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France has lowest daily rise in new coronavirus cases and deaths since lockdown

PARIS (Reuters) – French authorities reported the smallest daily rise in new coronavirus cases and deaths on Sunday since before a lockdown began on March 17, raising hopes that the worst of the epidemic is over in France.

People enjoy the sunny weather sitting on the banks of the river Seine amid the coronavirus disease (COVID-19) outbreak, in Paris, France, May 24, 2020. REUTERS/Christian Hartmann

The number of confirmed cases rose by 115 to 144,921, health ministry data showed, and the death toll increased by 35 to 28,367 – an increase of just 0.1% for both tallies.

The weekend totals for new cases and deaths were also both the lowest since France began easing its strict coronavirus restrictions on May 11.

Epidemiologist Laurent Toubiana, director of the IRSAN health data institute, suggested the worst of the epidemic had passed and said the coronavirus may not come back, unlike previous pandemics such as the 1918 Spanish flu.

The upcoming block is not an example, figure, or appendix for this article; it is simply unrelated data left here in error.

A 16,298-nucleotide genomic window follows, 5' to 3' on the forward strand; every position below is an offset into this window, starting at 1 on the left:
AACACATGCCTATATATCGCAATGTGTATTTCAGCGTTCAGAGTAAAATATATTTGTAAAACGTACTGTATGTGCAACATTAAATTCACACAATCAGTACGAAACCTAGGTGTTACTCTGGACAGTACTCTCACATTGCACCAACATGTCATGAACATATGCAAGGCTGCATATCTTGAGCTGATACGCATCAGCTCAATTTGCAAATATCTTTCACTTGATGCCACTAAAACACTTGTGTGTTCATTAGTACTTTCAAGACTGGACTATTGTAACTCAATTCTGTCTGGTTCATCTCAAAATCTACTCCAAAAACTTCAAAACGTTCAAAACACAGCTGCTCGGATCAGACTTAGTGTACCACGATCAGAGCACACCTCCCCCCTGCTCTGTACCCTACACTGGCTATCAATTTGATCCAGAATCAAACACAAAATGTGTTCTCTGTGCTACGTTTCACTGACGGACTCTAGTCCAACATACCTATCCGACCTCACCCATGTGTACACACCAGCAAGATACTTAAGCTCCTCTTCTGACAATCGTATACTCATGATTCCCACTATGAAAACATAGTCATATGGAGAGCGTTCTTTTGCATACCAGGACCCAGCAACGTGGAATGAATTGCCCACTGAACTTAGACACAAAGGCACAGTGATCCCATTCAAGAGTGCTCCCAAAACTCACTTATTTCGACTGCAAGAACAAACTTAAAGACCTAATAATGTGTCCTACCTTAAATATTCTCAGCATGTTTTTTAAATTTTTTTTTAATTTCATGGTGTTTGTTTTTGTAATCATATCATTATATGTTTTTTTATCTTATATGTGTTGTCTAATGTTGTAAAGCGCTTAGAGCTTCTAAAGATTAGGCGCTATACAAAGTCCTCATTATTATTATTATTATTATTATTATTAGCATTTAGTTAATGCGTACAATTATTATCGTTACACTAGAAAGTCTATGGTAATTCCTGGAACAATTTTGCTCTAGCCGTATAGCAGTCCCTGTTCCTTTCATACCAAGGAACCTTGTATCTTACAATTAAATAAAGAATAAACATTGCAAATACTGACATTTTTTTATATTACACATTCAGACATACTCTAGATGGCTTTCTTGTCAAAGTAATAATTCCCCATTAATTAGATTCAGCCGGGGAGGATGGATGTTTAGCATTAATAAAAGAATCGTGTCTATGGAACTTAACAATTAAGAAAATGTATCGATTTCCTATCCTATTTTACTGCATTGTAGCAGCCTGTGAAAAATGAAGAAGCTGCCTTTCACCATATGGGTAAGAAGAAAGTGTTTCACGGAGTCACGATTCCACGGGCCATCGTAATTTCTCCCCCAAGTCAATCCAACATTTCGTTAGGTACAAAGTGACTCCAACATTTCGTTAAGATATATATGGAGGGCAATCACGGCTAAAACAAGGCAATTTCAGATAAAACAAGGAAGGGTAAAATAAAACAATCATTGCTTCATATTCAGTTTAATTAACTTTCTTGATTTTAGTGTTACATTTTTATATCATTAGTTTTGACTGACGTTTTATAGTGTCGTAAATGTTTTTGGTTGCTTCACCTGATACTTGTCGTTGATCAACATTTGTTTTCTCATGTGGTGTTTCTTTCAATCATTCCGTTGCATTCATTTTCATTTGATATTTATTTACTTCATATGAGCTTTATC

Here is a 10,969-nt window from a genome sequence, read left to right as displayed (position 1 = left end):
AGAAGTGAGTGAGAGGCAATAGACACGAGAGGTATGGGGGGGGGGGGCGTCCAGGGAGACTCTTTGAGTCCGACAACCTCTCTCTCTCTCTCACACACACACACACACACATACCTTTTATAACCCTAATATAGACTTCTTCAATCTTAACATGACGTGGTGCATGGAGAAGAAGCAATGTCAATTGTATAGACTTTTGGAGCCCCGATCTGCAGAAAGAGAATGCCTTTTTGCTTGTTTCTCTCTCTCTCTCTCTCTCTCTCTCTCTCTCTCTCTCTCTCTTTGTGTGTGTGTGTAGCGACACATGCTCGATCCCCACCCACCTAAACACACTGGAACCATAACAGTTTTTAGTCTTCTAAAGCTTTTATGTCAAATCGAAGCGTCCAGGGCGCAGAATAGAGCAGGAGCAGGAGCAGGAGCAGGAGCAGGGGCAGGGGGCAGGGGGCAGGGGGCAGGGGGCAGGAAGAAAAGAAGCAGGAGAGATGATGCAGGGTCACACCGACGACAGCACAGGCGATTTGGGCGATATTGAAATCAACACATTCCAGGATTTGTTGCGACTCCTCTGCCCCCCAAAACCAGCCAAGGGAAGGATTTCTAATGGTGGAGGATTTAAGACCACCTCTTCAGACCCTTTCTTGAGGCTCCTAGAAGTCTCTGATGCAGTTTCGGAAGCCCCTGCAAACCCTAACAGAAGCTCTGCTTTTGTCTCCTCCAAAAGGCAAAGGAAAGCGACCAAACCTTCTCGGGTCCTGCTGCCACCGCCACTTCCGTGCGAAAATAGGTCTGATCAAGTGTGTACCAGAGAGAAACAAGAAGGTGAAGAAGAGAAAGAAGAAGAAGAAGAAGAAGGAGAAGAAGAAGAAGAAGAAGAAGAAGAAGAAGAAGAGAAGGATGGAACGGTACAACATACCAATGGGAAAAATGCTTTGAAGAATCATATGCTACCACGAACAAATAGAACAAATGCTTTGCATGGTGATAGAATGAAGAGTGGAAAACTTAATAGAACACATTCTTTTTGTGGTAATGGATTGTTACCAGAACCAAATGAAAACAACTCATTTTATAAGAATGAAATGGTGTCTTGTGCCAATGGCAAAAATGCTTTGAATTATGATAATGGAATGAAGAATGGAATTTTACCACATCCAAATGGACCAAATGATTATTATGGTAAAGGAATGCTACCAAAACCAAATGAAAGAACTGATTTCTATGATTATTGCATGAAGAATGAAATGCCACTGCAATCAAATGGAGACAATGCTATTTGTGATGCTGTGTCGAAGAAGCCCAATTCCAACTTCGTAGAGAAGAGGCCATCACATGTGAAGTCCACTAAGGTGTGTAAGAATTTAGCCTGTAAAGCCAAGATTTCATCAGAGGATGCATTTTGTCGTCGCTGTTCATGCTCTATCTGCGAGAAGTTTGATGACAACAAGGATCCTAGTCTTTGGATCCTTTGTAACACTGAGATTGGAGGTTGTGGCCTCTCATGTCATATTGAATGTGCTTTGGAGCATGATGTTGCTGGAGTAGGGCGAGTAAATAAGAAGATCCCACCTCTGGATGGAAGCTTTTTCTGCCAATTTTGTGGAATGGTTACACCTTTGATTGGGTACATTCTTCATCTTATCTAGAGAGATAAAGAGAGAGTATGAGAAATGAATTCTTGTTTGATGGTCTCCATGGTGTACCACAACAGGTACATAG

“If we do not see a quick resurgence of the epidemic, we might get a break for a few weeks,” he said on BFM TV.

Despite the easing of restrictions, social distancing rules remain in place in France and Environment Minister Elisabeth Borne told France Inter radio the government did not want people to travel abroad this summer.

She also said Paris parks must remain closed for now as the capital is still a “red zone” for circulation of the coronavirus.

The new data showed that, because of slower data reporting and with patients staying in hospital longer over the long holiday weekend, the number of people admitted to hospital with the coronavirus had increased by seven to 17,185.

It was the first increase in weeks. Until now, the number had fallen every day since April 15.

But the number of people in intensive care continued its uninterrupted decline, falling by 10 to 1,655. It was the slowest decline since the peak of the crisis, when 7,148 people were in intensive care.

Reporting by Geert De Clercq, Editing by Timothy Heritage

Our Standards:The Thomson Reuters Trust Principles.

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